3) E pluribus unum: “Out of many one.” I believe that when we work together freely, there is no greater joy on earth. That is why I the lay-leadership method of the church: people freely giving of their time and resources to help others. What a beautiful thing when it works.

    Now, for a value that I don’t hold dear that I hear enunciated quite often in political circles: Fairness. This is so tricky. It just seems like things ought to be fair. I have been deceived by this one many times in my life and it has come back to bite me every time. The best example of why fairness should not be embraced that I can think of is the cadre of discrimination laws that now riddle our society. For the life of me, I don’t understand them. If an employer thinks, I don’t like people that are black, and chooses not to hire them, he is doing so at his own peril. He has now effectively shrunk the population of potential employees. Over time, he will not win in the marketplace. In effect, I believe these laws actually are an attempt to eliminate stupidity. But, going back to my earlier comments on liberty, I believe we must be free to act stupidly also. In fact, maybe more than anything else, we need to be free to act stupidly so that we can learn life’s toughest lessons.

    Sorry for a long post. Again, if I am unwelcome – I will not post again…

    1. Hi Cecil!

      I am a lifelong liberal for a variety of reasons and I must say, I really appreciate your honesty and willingness to speak openly about your conservative views. I think it is people such as yourself that help move the country (and world) forward. I too agree that people should be free to act stupidly… provided it doesn’t infringe upon the safety and livelihood of others. For example, while I believe that Americans should have the right to bear arms, I think that a completely free policy that creates ample opportunity for irresponsible people to own guns and harm innocent people restricts our ability to be “free” to leave our homes. There must be checks and balances to this “free”ness.

      Mormon Democrats, I stumbled upon this website because you all are following the Twitter account of a foundation I support and I must say… wow. This article might be the best articulation of how I feel about abortion. I have always been pro choice, but pro choice largely because I believe that abortion occurs whether it’s legal or not. When it’s illegal, you simply have a lot more dangerous and risky abortions for low-income women. Also, I agree; it has always baffled me that individuals believe the government should intervene on behalf of a child inside the womb, but step away once that child is here.

      Thank you for this post; I look forward to reading more!

      1. First, well done on both parts. Crystal, while I don’t agree with your views on abortion (nor the authors)I do believe you gave me an understanding into how those of opposing opinion come to their conclusions. Too often today people state their views without any reasoning for them.
        I find this bewildering.
        Thank you for your honest and thoughtful response to Cecil’s post.

    2. What does your post have to do with the original article? You kind of wandered off into the weeds. I believe the author was talking about pro-life but you didn’t hit it once. Surely you must have some thoughts about that subject. We’d be interested in knowing what they are.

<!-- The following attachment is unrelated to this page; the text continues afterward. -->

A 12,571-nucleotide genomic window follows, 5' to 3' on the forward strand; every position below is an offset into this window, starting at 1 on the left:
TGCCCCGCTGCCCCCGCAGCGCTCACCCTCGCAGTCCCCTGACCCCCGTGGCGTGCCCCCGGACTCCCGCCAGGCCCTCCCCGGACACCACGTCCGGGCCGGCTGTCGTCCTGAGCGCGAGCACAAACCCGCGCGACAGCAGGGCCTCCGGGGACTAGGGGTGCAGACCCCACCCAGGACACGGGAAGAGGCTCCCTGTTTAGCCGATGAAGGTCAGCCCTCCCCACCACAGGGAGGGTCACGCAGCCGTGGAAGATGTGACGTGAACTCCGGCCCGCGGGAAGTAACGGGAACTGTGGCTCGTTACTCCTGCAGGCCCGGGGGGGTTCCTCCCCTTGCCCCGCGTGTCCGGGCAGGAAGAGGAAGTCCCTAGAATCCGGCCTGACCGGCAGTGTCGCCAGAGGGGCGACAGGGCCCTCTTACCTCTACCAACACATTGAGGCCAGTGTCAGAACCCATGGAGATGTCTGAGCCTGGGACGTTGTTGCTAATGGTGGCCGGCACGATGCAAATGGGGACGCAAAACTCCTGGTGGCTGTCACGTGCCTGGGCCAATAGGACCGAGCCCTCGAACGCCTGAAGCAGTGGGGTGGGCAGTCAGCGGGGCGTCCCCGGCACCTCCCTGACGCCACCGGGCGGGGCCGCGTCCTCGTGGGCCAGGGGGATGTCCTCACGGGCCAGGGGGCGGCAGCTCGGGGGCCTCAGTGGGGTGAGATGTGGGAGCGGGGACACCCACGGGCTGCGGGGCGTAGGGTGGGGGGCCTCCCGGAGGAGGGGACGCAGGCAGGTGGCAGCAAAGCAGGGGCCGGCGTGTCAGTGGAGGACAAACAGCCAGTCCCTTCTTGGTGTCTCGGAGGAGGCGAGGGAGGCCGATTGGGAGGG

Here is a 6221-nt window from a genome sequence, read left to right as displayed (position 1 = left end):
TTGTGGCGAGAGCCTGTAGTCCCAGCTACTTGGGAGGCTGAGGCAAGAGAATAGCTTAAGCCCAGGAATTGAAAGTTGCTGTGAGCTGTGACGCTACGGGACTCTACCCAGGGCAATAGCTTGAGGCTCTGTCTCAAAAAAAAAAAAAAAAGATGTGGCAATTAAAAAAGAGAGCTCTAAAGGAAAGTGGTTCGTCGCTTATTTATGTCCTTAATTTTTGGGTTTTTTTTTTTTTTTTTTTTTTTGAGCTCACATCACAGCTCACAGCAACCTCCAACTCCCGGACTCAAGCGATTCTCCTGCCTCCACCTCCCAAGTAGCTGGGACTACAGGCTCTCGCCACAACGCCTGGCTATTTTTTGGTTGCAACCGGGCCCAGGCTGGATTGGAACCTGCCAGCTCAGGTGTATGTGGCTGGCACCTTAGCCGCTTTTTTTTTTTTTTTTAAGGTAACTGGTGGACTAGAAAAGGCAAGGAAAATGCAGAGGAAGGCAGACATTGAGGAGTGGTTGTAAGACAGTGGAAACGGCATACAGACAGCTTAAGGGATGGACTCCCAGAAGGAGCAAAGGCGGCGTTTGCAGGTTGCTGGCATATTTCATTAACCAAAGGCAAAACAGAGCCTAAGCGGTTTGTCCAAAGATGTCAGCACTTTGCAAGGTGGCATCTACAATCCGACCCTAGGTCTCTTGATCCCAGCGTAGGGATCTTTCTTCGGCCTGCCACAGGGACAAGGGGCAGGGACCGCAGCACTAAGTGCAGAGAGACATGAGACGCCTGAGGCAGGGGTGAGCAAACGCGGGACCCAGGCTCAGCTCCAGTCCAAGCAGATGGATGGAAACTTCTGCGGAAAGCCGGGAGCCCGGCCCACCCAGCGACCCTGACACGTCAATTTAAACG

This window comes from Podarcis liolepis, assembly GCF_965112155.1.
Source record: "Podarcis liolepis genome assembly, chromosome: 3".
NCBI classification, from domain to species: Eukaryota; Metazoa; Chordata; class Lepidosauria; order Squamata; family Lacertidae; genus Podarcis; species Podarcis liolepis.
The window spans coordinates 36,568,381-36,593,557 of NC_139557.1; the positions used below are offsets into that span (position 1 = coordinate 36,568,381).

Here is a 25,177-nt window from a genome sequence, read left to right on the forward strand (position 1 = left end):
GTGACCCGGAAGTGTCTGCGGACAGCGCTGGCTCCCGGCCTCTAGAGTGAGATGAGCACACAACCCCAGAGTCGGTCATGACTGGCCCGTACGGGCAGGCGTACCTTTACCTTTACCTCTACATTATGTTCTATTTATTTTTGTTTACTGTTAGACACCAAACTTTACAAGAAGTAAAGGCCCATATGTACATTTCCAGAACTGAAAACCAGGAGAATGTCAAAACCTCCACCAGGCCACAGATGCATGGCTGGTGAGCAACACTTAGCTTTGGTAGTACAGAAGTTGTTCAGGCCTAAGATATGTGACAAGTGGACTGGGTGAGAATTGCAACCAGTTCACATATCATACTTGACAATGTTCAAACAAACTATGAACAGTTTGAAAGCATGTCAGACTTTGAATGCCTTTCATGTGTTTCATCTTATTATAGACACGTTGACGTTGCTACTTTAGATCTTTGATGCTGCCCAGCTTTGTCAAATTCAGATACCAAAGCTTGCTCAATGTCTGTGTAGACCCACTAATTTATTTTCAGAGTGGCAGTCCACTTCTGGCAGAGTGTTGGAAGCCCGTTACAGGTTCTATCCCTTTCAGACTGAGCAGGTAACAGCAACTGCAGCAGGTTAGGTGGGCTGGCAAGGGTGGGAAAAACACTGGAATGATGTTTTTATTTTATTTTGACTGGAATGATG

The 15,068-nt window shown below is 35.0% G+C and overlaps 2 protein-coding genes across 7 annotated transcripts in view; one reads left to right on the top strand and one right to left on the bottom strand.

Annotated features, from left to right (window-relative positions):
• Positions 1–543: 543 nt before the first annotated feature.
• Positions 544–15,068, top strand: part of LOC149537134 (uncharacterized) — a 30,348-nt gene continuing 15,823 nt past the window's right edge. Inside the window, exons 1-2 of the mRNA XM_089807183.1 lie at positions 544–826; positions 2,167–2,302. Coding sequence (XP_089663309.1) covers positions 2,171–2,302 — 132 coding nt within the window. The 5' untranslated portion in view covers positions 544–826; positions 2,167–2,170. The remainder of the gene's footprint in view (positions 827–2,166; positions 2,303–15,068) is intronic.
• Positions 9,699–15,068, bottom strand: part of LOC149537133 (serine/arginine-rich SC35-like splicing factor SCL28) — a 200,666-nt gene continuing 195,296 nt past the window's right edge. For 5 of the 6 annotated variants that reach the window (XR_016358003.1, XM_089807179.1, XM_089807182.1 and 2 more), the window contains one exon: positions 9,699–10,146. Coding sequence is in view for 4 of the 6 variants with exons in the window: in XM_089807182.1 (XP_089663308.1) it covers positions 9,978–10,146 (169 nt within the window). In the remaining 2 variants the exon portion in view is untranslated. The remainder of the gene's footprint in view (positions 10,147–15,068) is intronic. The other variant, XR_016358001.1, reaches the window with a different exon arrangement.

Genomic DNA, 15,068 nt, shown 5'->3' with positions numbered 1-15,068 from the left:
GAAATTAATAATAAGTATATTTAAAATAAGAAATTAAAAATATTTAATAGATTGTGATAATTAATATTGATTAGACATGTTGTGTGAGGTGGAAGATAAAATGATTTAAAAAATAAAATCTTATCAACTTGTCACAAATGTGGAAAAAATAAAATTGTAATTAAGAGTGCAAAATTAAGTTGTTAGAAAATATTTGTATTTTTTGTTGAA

3. Thank you for your comments. As long as the comments are fact based and drive positive discussion, We have no problem with anyone, of any belief, finding their way to this site. We do block trolls, and any comment that solicits an emotional response through stereotyping or malice will be removed and the poster will be banned. Also, the moderators on this board do not have to justify their actions (but we are looking for opposing views — so welcome!).

    1. My BIGGEST problem with many “pro-lifers” is that I find it hard the believe a person is “pro-life” but then beleive in the death penalty and other things that are against life. If a person is pro-life, they should be pro all life, otherwise they are just hypocrites.

      1. I think it is much deeper than that Scottie. I don’t know that it does much good to label the side you disagree with as “Hypocrites”. When names are called, the debate degrades. It is simply counterproductive.

        The names are very misleading, pro-life and pro-choice. Strictly speaking, everyone who believes in God’s plan is pro-choice. But with choice comes consequences. Consequences are part of God’s plan. Without justice and mercy, there is no plan. If God established Governments to provide order, and justice, and protect freedoms, then certain individuals can make choices that would strip away their freedoms. God’s plan does hold people accountable. Saying that it is the same thing for a person to kill a fetus or for a criminal to face the death penalty is not accurate. One deals out a punishment, the other avoids a natural consequence. The original Law, was “thou shalt not take innocent blood”. Only the Modern translation suggests the word “Kill”.

        The debate really lies in whether a woman should be able to choose to kill the fetus without being punished according to the Law.

        The bottom line, does the mother have the right to take an innocent life Where her life is not in danger? Many LDS have differing opinions.

        The bottom line is, it is our job to follow the Lord, and his councils through His prophets, and through His own mouth. If it clashes with our viewpoints, then it is our job to have the faith enough to know that He knows the subject better than us, and trust Him until he grants us further light and knowledge.

        The Knowledge doesnt come until the trial of our faith. 😉

  4. I heartily agree with your assessment. I am a former conservative who finally moved to the left because I feel it aligns with my personal values putting people – born and unborn – over dogmatic judgment and profit.